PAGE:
Upon an initial title read, you might be forgiven for thinking that The Great Seduction is a raunchy sex comedy with characters trying tirelessly to seduce each other for personal gain. However, while that concept could be fun, Netflix’s The Great Seduction is far from that. Instead, The Great Seduction is a funny, charming, and light-hearted comedy about the inhabitants of a fading town who come together and attempt to seduce a doctor into living in their community for monetary gain, to keep their home from going bankrupt.
Netflix’s The Great Seduction is actually a Spanish adaptation of a script by Ken Scott from the underrated 2013 comedy, The Grand Seduction. Scott’s original follows the exact same plot as Netflix’s new adaptation, but instead starred Brendan Gleeson and Taylor Kirsch. Even though it lacks the same international star power, Netflix’s The Great Seduction does more than enough to stand out on its own as well as showing much respect to its original source material.
The new cast provide endearing performances backed up by impeccable comic timing that’s sure to provoke some chuckles. While it’s not exactly laugh-out-loud humor, it subtly does the job. Between its cinematic shots and staging, and with some undeniably sweet music which sets the tone early on, The Great Seduction somewhat feels like a toned down, Spanish Wes Anderson movie. It does take a little while to get into, and there are a few moments where audiences may tune out a little, but all in all, The Great Seduction is a nice 95-minute movie.
An Adapted Screenplay
As mentioned previously, Netflix’s The Great Seduction follows the exact same plot as the 2013 comedy, The Grand Seduction. The wacky townsfolk of Santa Maria have endured years of their antiquated home falling increasingly into bankruptcy and devastation. Most of them have finally had enough and begin to leave. Mateo (Guillermo Villegas), the film’s main character, is the only one willing to give the town the effort and support it needs to thrive once more, even though his wife (and even Santa Maria’s mayor) have left to pursue something better.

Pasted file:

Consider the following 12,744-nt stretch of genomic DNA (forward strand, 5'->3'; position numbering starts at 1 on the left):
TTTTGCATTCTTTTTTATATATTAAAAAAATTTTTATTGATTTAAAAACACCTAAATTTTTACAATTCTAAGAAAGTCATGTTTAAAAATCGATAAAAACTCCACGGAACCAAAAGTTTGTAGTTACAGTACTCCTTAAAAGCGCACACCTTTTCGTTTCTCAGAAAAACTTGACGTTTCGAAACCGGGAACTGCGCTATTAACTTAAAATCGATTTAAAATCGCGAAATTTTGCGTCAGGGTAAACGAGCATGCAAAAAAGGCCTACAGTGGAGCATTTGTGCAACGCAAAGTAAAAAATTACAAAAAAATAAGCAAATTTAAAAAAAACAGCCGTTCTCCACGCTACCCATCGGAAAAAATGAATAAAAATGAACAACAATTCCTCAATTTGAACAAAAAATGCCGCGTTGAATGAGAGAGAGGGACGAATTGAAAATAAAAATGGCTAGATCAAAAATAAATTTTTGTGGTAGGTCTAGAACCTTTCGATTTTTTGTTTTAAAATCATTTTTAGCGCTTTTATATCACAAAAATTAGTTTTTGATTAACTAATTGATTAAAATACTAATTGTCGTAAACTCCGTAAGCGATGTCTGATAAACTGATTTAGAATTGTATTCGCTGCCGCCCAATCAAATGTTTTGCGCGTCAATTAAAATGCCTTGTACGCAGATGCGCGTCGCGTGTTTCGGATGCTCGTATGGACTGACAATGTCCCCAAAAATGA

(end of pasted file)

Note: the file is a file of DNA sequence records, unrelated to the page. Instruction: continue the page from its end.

With that, Mateo and the rest of the remaining villagers put their heads together and try to save their town. They contact a striving company to build a factory on their land, to provide jobs for the townsfolk, and to keep bringing in business to Santa Maria. However, the company declines the offer for a very specific reason — Santa Maria has no doctor. Thus, Mateo makes an arrangement to lure in a doctor and save their town.
Understandably, the doctor isn’t too keen on Santa Maria. It’s decrepit, has no Wi-Fi, no sports, and only has one restaurant with a limited menu. So, it’s up to the townsfolk to seduce the good doctor into staying, coming together to create and provide sports, entertainment, and his favorite meal, among many other things. Soon, the doctor finds the heart that explains why Santa Maria’s residents remain, and begins to see all the joy that resides in this small, quaint little town.
Humor That Lands
The Great Seduction is full of many endearingly funny moments. From the town listening into the doctor’s telephone calls, which allows for many hilarious reactions and dynamics, to a boatsman driving past our main characters with a cow on the front of his boat, this movie is full of wacky humor, and it more often than not really works. Watching the residents of Santa Maria attempt American football with watermelons on their heads is delightfully silly.
Likewise, there are numerous subtle jokes and conversations hidden beneath all the madness and silliness. Little things like discussions of rock music become charmingly funny. Sure, on paper that doesn’t sound particularly interesting or hilarious, but with the movie’s use of music, the cinematography, the light-hearted tone, and the eccentric performances, these moments are truly comical.
An Exceptional Cast
The ensemble of The Great Seduction is truly exceptional. Each cast member creates a multi-layered character packed full of heart and expert comic timing. Guillermo Villegas delivers a heartwarming performance as the movies main character, who soon starts to feel guilty for manipulating and lying to the doctor in order for the health care professional to live in Santa Maria for good. Likewise, his comic timing is on point, and never fails to make us laugh.
However, the most gut-busting performance is from Hector Jimenez, who many may remember from the comedy classic Nacho Libre. Whether it’s his athlete’s foot that went all the way onto his leg, or his hatred for rock music, Jimenez is an amazing delight for those who recognize the star, and a hilarious surprise for those who don’t
Buckets of Heart
Yes, the movie is funny, but what will really win audiences over is the film’s heart. From the opening scene, The Great Seduction oozes with heart and charm, and it never eases up (sometimes to a fault). The movie’s music helps create a light tone, and the adapted script and performances create eccentric but authentic characters worth investing in. It’s a pretty silly story, at least conceptually, but writers Luciana Herrera Caso and Celso R. Garcia, who also direct the film, make this fairly ridiculous plot worth suspending belief for.
On top of that, every member of the cast helps elevate the heart that is at the center of this movie. Don’t get us wrong, The Great Seduction certainly isn’t emotionally transformative and poignant, which the movie never really tries to be, but it will undoubtedly put a wholesome smile on your face.